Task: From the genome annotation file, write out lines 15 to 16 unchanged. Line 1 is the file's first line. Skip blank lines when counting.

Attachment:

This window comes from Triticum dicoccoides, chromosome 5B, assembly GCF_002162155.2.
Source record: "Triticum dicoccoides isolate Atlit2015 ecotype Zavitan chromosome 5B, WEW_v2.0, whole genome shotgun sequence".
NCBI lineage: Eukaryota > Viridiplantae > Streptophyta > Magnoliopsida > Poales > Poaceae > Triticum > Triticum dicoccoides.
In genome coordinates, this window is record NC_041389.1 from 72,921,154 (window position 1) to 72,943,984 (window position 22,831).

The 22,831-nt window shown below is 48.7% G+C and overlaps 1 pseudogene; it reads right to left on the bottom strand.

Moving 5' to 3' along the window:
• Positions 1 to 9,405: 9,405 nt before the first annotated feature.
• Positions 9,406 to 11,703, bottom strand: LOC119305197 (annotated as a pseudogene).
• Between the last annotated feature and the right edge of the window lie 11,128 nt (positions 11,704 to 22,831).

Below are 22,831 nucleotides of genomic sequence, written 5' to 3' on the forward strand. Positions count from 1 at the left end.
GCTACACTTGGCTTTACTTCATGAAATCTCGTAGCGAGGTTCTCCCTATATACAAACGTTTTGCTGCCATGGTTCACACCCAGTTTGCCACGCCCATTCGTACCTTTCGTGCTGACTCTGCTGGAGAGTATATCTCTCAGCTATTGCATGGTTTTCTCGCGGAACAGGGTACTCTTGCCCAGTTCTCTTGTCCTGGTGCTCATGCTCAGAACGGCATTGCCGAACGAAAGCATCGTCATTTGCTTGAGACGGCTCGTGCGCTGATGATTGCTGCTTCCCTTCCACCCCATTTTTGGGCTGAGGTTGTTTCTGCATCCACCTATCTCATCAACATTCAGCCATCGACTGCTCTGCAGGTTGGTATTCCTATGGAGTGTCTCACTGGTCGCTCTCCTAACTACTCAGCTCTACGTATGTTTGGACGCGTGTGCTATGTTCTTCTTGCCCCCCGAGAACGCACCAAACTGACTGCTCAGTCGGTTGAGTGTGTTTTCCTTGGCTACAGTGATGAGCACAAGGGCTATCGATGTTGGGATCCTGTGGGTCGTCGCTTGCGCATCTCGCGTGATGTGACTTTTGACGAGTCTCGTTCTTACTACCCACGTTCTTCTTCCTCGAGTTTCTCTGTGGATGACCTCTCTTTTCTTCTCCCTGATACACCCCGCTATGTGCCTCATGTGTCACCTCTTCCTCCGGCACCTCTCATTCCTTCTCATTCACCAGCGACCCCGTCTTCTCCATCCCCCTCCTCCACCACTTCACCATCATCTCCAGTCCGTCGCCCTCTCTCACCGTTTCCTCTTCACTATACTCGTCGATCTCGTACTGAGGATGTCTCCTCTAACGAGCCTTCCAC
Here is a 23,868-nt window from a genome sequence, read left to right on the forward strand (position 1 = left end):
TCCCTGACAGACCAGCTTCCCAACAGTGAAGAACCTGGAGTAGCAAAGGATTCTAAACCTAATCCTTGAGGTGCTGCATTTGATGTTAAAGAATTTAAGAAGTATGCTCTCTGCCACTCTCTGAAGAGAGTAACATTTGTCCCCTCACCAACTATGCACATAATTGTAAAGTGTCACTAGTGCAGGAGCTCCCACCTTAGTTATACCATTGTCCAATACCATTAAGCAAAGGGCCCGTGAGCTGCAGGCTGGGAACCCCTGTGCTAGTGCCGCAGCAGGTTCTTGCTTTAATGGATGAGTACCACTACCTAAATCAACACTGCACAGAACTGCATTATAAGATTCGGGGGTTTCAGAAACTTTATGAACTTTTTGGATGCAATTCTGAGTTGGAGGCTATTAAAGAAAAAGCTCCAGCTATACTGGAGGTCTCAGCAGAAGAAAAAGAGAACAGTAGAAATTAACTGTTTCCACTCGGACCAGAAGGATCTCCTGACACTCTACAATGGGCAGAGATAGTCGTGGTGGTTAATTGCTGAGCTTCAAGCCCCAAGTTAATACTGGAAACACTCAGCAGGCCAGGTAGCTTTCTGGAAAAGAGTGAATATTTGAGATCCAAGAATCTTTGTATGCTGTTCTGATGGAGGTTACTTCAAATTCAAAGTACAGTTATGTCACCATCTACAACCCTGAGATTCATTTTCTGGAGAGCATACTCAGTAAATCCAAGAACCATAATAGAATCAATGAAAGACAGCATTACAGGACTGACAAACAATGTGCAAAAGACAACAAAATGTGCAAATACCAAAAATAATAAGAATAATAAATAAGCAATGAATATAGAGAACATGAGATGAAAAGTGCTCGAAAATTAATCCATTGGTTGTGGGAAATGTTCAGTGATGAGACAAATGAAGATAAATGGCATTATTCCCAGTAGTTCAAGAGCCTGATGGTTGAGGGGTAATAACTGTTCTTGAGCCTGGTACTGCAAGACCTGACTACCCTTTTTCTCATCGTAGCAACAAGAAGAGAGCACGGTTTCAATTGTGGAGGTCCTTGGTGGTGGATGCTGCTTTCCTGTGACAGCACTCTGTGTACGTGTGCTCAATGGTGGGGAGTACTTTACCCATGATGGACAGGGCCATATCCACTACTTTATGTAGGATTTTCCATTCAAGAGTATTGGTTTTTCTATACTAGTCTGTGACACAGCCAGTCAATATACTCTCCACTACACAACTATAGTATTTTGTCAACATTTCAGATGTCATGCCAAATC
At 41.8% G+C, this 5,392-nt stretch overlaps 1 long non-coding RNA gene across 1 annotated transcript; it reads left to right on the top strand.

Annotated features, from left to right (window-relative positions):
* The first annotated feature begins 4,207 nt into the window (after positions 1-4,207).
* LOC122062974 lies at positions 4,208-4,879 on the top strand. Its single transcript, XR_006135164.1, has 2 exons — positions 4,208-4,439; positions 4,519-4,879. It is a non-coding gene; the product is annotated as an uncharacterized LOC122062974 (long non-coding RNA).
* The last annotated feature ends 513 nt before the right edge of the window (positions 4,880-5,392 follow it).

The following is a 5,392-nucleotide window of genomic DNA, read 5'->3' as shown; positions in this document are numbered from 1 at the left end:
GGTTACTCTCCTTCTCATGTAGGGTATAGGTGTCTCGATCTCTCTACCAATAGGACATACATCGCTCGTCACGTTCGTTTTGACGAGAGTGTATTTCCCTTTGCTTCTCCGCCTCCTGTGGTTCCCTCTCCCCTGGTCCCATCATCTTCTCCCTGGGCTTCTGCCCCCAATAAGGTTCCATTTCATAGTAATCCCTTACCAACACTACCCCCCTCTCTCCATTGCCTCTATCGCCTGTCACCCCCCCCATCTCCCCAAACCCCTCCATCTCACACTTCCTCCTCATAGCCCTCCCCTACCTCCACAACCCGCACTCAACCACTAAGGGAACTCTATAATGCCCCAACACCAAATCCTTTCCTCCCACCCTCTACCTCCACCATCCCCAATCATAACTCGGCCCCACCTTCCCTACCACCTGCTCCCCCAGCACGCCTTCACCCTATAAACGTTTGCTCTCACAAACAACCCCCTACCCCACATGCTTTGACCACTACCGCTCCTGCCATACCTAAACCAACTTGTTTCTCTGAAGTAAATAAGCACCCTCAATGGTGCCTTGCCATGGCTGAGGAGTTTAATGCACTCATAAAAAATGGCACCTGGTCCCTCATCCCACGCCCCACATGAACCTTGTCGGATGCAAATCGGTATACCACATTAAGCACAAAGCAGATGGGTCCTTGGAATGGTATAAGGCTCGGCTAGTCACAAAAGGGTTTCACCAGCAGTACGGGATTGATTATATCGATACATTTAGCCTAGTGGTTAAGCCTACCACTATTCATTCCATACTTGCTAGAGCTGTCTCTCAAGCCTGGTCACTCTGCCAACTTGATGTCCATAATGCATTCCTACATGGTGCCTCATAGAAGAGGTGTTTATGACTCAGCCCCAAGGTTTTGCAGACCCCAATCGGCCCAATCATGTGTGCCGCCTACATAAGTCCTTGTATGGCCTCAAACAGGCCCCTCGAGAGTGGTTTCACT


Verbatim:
Annotated features, from left to right (window-relative positions):
* The first annotated feature begins 4,207 nt into the window (after positions 1-4,207).